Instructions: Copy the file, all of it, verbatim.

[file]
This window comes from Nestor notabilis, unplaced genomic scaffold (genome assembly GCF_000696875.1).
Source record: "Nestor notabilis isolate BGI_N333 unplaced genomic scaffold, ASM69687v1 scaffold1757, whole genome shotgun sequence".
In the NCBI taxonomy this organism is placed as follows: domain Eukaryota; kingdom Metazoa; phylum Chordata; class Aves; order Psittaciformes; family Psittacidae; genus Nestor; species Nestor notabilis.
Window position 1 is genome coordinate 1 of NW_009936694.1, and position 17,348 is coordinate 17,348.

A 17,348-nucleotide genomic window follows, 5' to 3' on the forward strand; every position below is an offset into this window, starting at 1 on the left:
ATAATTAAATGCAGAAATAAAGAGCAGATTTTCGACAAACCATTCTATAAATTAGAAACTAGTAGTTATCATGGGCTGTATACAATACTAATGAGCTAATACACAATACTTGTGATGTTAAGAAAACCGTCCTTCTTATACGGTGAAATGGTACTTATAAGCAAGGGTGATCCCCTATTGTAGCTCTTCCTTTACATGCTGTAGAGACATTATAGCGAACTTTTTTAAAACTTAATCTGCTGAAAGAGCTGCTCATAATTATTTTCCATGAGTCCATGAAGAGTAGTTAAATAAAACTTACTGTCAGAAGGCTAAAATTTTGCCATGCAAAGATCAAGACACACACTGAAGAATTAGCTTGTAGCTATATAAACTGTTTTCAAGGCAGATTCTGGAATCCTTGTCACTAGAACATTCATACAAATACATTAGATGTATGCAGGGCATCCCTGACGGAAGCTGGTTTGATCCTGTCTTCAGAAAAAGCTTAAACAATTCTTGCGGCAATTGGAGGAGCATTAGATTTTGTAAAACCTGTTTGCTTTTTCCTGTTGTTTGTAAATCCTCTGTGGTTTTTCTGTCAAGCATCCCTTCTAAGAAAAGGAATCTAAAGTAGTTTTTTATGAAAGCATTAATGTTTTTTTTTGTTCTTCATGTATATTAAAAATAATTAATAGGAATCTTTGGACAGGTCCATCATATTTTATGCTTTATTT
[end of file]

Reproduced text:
This window comes from Nestor notabilis, unplaced genomic scaffold (genome assembly GCF_000696875.1).
Source record: "Nestor notabilis isolate BGI_N333 unplaced genomic scaffold, ASM69687v1 scaffold1757, whole genome shotgun sequence".
In the NCBI taxonomy this organism is placed as follows: domain Eukaryota; kingdom Metazoa; phylum Chordata; class Aves; order Psittaciformes; family Psittacidae; genus Nestor; species Nestor notabilis.
Window position 1 is genome coordinate 1 of NW_009936694.1, and position 17,348 is coordinate 17,348.

A 17,348-nucleotide genomic window follows, 5' to 3' on the forward strand; every position below is an offset into this window, starting at 1 on the left:
ATAATTAAATGCAGAAATAAAGAGCAGATTTTCGACAAACCATTCTATAAATTAGAAACTAGTAGTTATCATGGGCTGTATACAATACTAATGAGCTAATACACAATACTTGTGATGTTAAGAAAACCGTCCTTCTTATACGGTGAAATGGTACTTATAAGCAAGGGTGATCCCCTATTGTAGCTCTTCCTTTACATGCTGTAGAGACATTATAGCGAACTTTTTTAAAACTTAATCTGCTGAAAGAGCTGCTCATAATTATTTTCCATGAGTCCATGAAGAGTAGTTAAATAAAACTTACTGTCAGAAGGCTAAAATTTTGCCATGCAAAGATCAAGACACACACTGAAGAATTAGCTTGTAGCTATATAAACTGTTTTCAAGGCAGATTCTGGAATCCTTGTCACTAGAACATTCATACAAATACATTAGATGTATGCAGGGCATCCCTGACGGAAGCTGGTTTGATCCTGTCTTCAGAAAAAGCTTAAACAATTCTTGCGGCAATTGGAGGAGCATTAGATTTTGTAAAACCTGTTTGCTTTTTCCTGTTGTTTGTAAATCCTCTGTGGTTTTTCTGTCAAGCATCCCTTCTAAGAAAAGGAATCTAAAGTAGTTTTTTATGAAAGCATTAATGTTTTTTTTTGTTCTTCATGTATATTAAAAATAATTAATAGGAATCTTTGGACAGGTCCATCATATTTTATGCTTTATTT